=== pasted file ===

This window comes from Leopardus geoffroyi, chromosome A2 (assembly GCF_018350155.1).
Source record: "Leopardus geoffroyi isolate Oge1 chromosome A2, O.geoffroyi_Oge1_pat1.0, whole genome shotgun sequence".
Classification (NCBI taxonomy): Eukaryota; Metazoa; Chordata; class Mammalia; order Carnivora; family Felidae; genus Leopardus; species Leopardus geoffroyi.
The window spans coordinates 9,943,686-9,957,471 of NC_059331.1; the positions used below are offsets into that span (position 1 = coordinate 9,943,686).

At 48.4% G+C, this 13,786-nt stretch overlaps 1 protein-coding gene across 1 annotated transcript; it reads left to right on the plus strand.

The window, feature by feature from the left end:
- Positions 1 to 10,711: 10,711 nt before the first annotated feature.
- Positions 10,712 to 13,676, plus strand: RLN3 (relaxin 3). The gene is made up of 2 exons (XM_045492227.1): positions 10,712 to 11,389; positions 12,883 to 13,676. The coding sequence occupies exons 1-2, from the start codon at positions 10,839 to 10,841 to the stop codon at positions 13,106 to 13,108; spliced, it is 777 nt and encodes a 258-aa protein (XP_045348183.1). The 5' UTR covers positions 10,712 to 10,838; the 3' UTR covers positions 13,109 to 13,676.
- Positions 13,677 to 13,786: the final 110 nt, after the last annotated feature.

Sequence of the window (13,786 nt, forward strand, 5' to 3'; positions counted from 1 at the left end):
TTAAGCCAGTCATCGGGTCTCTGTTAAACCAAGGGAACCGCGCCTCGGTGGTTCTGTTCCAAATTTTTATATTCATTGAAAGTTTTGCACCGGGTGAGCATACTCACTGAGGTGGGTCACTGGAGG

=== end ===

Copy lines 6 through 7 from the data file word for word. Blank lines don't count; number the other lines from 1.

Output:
The window, feature by feature from the left end:
- Positions 1 to 10,711: 10,711 nt before the first annotated feature.